It depends. Sometimes you can get a stable estimate of variance using formulas such as 0.5/sqrt(n); other times, sure, it can make sense to perform a range of design analyses using different values for the variance.

]]>Even post hoc, if you’re trying to argue for follow-up… Again it’s a good idea to compare the preliminary study to the proposed follow up using Bayesian decision theory.

]]>The most important point though is that the p values you mention are not for “is the *effect* equal to zero” which I think is the source of some confusion about the p=0.01 stuff

]]>This may be only part of the problem because I am not sure why I only sometimes have trouble viewing comments.

]]>I’ve attempted to turn off caching on both the host and on the CDN, to see if it improves. I will continue monitoring this thread in case there is additional information you or other commenters can provide. Hopefully the situation improves.

]]>Can you help me understand your issues on this blog? What browsers are you using when you can’t post? What error message do you get?

]]>PS I made this paper open access for 1700 euros. Elsevier’s sole contribution was to add at least one typo that wasn’t there in the original submitted latex source. Someone on Elsevier’s production staff looked at the paperand said, no, we cannot allow a paper to be published without mistakes in it, let me edit the source .tex file and add a mistake.

]]>No I’m not — in the usual case the confidence limits are based on pivotal quantities which have distributions invariant to the true value of the mean.

]]>Crickey, thanks for the references. I am on holiday so don’t have access to the full texts. I have read Royall’s monograph (Statistical Evidence: A Likelihood Paradigm) several times but I don’t remember that bit. I know Held and Ott define the minimum Bayes factor several different ways – I think only Goodman’s definition is the same as the likelihood ratio. The Wagenmakers approach requires a number of assumptions including a uniform prior and is a rehash of the “p-value overstates the evidence against the null” argument. No room to argue all this here – i’ll put something up on arXiv soon.

Finally, never underestimate Fisher.

]]>See:

Royall, R. M. (1986). The effect of sample size on the meaning of significance tests. Am Stat, 40(4), 313-315.

Held, L., Ott, M. (2016). How the maximal evidence of p-values against point null hypotheses depends on sample size. Am Stat, 70(4), 335-341.

Wagenmakers, E.-J. (2007). A practical solution to the pervasive problems of p values. Psychon Bull Rev, 14(5), 779-804.

I don’t think it’s rude to say that you find Mayo’s writing to be confusing or that you find her ideas to be useless. I disagree—I find her ideas useful (not directly useful in my data analysis, but indirectly in helping me think about my own philosophy of statistics)—but I don’t think it’s rude to express your views. The thing I thought was rude was when people flinging giving personal insults. If you just want to say that someone’s work is confusing, wrong, useless, whatever, that’s fine: go for it, and explain your reasons.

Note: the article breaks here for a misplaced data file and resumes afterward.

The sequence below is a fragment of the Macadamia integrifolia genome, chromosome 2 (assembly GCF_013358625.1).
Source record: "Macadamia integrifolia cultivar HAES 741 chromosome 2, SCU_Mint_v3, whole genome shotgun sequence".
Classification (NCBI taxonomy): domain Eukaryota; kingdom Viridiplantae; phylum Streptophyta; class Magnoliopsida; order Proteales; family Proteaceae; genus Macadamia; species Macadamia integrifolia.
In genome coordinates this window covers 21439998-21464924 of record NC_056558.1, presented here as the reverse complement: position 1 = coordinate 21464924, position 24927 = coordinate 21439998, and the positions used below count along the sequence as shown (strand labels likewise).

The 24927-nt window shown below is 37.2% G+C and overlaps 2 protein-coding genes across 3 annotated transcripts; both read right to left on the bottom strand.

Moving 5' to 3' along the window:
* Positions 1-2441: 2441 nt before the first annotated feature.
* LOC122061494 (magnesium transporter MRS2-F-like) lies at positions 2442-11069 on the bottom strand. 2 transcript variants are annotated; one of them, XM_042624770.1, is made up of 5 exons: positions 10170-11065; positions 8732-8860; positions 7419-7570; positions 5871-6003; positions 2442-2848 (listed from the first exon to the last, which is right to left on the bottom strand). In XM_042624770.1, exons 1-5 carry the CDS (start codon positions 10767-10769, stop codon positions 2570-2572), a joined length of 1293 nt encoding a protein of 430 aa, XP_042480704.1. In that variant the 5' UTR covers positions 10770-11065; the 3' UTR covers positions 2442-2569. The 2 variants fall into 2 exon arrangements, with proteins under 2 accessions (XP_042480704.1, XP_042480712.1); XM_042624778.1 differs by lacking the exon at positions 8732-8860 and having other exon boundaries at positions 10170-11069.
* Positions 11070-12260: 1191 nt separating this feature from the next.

]]>so when you say p = 0.01 you are probably referring to the p value to reject “a null hypothesis” and when Corey is saying the limits are 0.025 and 0.975 he’s referring to a hypothesis “the true value is equal to the observed mean” in the usual case.

]]>Like, if Andrew instead just wrote a letter that said “The whole NHST enterprise is wrong-headed, and since the idea of statistical significance is wrong-headed, power analyses are not useful.” it would probably fall on deaf ears, even though it’s probably closer to the mark on his actual thoughts about it, based on my reading of the blog over a few years. It’s important to meet some people where they’re at, and work through changes gradually, IMO.

]]>And the way a confidence limit is defined usually is that it’s the parameter value at which the p value for that parameter is 0.025 and the parameter value for which the p value is 0.975

]]>People often take ‘illogic” labels too literally/at face value rather than trying to clearly discern what the logic should be (which I think Cohen didn’t).

For instance, this from my past http://statmodeling.stat.columbia.edu/2017/03/03/yes-makes-sense-design-analysis-power-calculations-data-collected/#comment-434462

]]>I don’t think “power analysis” is so useful because “power” is all about statistical significance, which I think is a generally useless idea (see for example here: http://www.stat.columbia.edu/~gelman/research/published/abandon_final.pdf). I do, however, think that post-hoc design analysis can be very useful, as long as they are based on reasonable assumptions of effect sizes rather than being computed by plugging in noisy estimates from the data. I write about post-hoc design analysis in this paper: http://www.stat.columbia.edu/~gelman/research/published/retropower_final.pdf and this one: http://www.stat.columbia.edu/~gelman/research/published/incrementalism_3.pdf

]]>That being said, D. Mayo’s “severity” concept has shown up on this site a few times, and I’ve never understood how that (severity) is not just a form of post-hoc power analysis. Am I right, or am I missing something deeper there? I’ve read her blog and her first book several times, and frankly, I still don’t grok any distinction. Can anyone elucidate? Thanks.